Pruitt-Igoe and its fate illustrate the generally-acknowledged bankruptcy of phase one of the government's attempts to solve America's "housing problem." The second phase is encompassed in the 1968 Housing and Urban Development Act's two principal subsidy programs: Section 235 subsidizing the construction of owner-occupied dwellings and Section 236 rent subsidies. Several recent studies have illustrated the bankruptcy of these programs as well. The MIT Department of Urban Studies and Planning found that as much as one-half of all federal subsidy funds in the programs "never reach the residents they were supposed to benefit." Instead, the principal beneficiaries of the funds seem to be (surprise!) the intermediary bodies which dispense funds and operate housing programs: local governments, local housing authorities, housing sponsors, urban renewal agencies, and FHA offices. Further, the conditions attached to the subsidy typically reduce rather than enhance the poor family's freedom in solving its housing needs.

Another study was conducted by economist Harrison Wehner of the University of Virginia. Wehner's analysis showed that current subsidy programs are extremely wasteful, promoting the construction of expensive new housing for the poor when there is a large amount of housing available that could be rehabilitated for a fraction of the cost per dwelling unit. Current construction subsidy programs in New York, for instance, cost $3000 to $5000 annually per assisted family; the cost of equivalent renovation of existing dwellings would be only about $1500. Wehner pointed out that neither the purchaser nor the seller has any incentive to economize, because the government stands ready to make up the difference between the actual price and the purchaser's maximum payment.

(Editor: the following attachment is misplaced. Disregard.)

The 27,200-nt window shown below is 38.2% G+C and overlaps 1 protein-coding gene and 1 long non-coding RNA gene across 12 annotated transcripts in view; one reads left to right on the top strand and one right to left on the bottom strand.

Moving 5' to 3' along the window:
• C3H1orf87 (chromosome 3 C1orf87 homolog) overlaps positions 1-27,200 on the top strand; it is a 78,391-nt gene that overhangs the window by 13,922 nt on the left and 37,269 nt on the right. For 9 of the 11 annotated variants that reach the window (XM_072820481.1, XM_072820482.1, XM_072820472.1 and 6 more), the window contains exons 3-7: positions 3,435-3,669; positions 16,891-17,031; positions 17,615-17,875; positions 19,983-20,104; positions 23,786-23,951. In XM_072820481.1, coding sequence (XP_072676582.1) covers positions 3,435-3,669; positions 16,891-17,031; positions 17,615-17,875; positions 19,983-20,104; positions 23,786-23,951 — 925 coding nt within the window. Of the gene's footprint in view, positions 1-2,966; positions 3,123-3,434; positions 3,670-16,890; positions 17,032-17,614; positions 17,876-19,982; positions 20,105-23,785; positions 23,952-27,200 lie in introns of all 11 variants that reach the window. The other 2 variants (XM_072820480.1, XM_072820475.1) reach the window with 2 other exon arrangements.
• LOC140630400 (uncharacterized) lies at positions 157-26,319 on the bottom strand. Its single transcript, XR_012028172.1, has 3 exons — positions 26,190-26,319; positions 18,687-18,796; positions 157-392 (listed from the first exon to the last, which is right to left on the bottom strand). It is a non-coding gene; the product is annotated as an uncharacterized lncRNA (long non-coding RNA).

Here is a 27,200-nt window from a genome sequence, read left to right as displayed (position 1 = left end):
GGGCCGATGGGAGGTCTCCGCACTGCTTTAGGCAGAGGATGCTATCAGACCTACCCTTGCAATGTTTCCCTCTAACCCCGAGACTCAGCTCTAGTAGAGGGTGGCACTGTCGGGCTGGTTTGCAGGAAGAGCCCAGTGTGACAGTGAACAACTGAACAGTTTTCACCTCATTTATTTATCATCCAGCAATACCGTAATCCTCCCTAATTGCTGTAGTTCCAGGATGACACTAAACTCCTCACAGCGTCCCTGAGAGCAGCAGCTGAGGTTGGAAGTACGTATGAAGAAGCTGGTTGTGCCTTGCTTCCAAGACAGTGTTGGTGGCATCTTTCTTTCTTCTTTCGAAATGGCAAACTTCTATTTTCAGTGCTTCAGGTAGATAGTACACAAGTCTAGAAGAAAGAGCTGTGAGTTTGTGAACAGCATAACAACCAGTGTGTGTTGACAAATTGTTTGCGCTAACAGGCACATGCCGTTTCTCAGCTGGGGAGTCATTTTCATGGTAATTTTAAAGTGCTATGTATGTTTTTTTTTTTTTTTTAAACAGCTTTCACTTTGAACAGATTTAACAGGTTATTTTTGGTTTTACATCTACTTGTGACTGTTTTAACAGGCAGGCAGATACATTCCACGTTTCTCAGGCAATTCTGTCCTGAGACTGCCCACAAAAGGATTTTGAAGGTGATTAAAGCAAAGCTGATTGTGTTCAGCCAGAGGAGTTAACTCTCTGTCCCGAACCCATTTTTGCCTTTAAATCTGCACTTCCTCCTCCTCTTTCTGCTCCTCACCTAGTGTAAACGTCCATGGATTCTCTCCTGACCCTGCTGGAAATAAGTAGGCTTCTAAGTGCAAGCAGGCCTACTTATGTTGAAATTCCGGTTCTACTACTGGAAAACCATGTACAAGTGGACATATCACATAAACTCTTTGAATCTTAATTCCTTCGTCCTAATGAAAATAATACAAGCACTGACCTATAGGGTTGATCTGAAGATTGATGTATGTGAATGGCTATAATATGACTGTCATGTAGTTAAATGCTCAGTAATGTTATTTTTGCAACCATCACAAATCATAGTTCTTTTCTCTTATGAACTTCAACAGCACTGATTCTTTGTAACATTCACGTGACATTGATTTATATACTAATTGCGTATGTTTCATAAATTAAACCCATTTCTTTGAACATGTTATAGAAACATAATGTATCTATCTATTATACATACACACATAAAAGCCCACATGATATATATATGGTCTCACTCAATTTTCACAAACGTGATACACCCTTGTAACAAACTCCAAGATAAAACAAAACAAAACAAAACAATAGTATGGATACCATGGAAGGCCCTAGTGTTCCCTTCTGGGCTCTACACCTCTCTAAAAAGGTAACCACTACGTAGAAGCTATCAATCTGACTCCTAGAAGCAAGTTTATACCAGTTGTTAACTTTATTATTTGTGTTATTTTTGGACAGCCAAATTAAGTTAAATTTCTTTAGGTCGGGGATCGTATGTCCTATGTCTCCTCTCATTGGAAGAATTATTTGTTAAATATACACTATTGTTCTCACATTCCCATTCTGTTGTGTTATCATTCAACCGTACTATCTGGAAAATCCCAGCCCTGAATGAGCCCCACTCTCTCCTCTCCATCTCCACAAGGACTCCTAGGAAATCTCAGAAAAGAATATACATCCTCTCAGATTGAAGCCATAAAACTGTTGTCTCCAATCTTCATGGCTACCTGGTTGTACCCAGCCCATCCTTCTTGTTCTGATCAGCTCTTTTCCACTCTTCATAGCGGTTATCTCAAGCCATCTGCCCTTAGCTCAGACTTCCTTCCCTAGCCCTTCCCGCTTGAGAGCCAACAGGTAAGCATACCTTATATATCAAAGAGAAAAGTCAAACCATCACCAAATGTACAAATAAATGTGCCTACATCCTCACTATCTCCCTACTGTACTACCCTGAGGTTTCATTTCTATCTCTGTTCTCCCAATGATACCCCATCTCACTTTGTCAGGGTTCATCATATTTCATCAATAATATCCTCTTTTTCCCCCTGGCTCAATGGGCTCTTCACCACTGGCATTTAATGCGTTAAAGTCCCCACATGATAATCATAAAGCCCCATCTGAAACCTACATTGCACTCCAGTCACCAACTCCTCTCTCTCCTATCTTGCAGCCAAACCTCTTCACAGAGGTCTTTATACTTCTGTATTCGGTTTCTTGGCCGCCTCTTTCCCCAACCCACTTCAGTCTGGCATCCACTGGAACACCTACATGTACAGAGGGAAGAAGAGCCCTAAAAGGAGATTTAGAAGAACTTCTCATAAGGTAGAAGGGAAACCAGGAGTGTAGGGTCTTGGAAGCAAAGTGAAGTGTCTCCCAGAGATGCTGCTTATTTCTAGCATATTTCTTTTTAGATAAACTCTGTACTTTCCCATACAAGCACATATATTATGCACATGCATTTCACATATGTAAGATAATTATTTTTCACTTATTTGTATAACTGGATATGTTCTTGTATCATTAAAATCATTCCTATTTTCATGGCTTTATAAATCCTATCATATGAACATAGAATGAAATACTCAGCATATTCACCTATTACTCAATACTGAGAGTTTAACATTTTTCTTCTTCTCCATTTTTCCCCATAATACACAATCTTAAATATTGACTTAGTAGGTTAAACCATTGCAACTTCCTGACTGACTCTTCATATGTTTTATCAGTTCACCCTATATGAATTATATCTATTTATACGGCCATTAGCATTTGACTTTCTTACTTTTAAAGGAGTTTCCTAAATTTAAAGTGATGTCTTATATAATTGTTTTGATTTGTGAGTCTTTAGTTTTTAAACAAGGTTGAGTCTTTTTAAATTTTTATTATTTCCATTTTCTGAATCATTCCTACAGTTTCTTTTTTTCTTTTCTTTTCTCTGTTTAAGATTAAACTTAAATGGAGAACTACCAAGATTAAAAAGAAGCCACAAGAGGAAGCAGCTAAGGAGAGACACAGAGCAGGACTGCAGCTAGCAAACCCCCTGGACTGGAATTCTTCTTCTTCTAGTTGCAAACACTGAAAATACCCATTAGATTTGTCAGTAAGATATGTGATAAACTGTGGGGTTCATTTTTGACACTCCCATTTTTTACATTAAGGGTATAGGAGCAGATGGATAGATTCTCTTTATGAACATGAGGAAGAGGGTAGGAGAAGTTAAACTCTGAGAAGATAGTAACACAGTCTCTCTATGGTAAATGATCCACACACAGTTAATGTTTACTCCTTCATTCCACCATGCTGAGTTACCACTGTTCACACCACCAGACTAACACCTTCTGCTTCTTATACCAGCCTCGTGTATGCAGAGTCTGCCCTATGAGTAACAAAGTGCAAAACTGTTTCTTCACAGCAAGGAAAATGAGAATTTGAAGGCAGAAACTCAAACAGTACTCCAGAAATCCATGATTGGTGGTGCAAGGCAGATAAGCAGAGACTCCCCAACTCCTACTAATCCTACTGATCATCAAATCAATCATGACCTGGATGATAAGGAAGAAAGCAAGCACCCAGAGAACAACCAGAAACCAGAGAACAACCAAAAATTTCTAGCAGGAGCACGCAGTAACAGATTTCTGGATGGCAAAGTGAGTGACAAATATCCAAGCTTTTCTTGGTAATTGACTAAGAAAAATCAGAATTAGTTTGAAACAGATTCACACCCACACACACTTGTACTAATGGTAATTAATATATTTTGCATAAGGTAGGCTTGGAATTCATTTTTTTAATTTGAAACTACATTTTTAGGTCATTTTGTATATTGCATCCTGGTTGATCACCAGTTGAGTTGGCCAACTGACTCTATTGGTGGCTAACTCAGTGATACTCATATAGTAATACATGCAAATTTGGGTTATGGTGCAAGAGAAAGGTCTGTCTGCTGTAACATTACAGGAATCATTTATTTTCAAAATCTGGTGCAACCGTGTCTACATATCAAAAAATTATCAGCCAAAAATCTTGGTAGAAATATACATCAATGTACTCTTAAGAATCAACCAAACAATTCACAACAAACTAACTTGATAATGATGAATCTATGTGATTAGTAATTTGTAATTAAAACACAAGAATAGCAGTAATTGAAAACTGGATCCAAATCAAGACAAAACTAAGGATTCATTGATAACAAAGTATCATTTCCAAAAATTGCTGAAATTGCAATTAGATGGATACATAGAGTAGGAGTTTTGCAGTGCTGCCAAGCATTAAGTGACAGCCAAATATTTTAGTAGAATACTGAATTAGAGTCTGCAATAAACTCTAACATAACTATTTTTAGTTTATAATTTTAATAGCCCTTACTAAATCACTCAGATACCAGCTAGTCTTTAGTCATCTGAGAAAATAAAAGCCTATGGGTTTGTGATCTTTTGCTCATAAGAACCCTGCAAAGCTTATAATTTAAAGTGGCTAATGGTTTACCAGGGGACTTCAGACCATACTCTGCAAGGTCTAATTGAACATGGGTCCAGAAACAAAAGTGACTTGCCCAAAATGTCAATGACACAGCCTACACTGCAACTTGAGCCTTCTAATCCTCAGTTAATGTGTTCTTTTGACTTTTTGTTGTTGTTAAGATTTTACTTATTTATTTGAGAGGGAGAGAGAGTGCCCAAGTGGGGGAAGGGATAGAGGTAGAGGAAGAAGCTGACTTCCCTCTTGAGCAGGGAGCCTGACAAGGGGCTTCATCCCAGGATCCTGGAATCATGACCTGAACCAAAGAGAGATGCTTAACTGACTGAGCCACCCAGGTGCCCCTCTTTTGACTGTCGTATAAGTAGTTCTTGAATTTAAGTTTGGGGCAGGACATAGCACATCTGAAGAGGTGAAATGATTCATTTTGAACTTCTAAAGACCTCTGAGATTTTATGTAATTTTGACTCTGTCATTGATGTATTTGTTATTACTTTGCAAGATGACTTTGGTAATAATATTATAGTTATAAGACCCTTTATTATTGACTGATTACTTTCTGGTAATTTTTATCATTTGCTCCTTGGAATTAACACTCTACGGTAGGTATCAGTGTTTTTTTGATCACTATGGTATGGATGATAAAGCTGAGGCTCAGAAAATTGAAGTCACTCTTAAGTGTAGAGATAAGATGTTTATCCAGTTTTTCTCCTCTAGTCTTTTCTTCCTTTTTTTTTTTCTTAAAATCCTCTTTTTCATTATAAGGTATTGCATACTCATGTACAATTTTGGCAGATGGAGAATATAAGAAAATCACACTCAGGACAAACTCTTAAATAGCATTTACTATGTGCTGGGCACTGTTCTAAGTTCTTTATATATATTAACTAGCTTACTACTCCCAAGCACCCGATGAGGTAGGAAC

Another study of Sections 235 and 236 estimates that the amount of money currently being spent could help nine times as many poor households if the programs were restructured to provide economic incentives and greater freedom of choice. Attorney Irving Welfeld notes that current programs provide public housing tenants with new units which cost about 2½ times the average cost of housing occupied by taxpayers. Section 236 pays the highest subsidies to families that can pay the most, while Section 236 penalizes developers who try to save money. Overall, the basic fallacy has been the federal attempt to construct new housing units for people who cannot afford them.

What is the solution? Ideally, remove the government from the housing field, and reduce the crushing burden of taxation (including the 25-30 percent paid by persons earning under $5000 per year) so that more people can afford used but serviceable housing. In the shorter term, such counterproductive programs as Sections 235 and 236 should be abolished. Interim federal housing assistance, if any, might provide direct grants to the poorest housing consumers, to spend as they see fit. This would remove the incentive of builders and bureaucrats to create ever-larger empires based on the promise of never-ending federal support for economically unjustified housing.

• "Huge Housing Complex to be Demolished," LOS ANGELES TIMES, August 28, 1973, p. 2.
• "Housing: Where the Money Does Not Go," TECHNOLOGY REVIEW, October/November 1972, p. 64.
• SECTIONS 235 AND 236: AN ECONOMIC EVALUATION OF HUD'S PRINCIPAL HOUSING SUBSIDY PROGRAMS, Harrison G. Wehner, Jr., American Enterprise Institute Evaluative Studies 8, June 1973.
AMERICA'S HOUSING PROBLEM: AN APPROACH TO ITS SOLUTION, Irving H. Welfeld, American Enterprise Institute Evaluative Studies 10, October 1973.


The federal government's plan to subject doctors and patients to bureaucratic control via Professional Standards Review Organizations (PSRO) has long been opposed by a majority of physicians (see REASON, "Trends," December 1973, p. 34). The American Medical Association, however, after initial opposition to the plan, had adopted the position of "going along with the inevitable" once the PSRO legislation passed Congress. But delegates to the AMA Convention in December made a major switch in policy. After a long debate session, including a stinging attack on PSRO by Rep. Phillip Crane, the AMA House of Delegates voted to work for repeal of the law. The delegates declared that the public and legislators should be informed of the "potential deleterious effects of the law on the quality, confidentiality (of patient records), and cost of medical care. The best interests of the American people, our patients, would be served by repeal."

• "AMA Will Seek Repeal of U.S. Measures to Check Health Care," Harry Nelson, LOS ANGELES TIMES, December 6, 1973.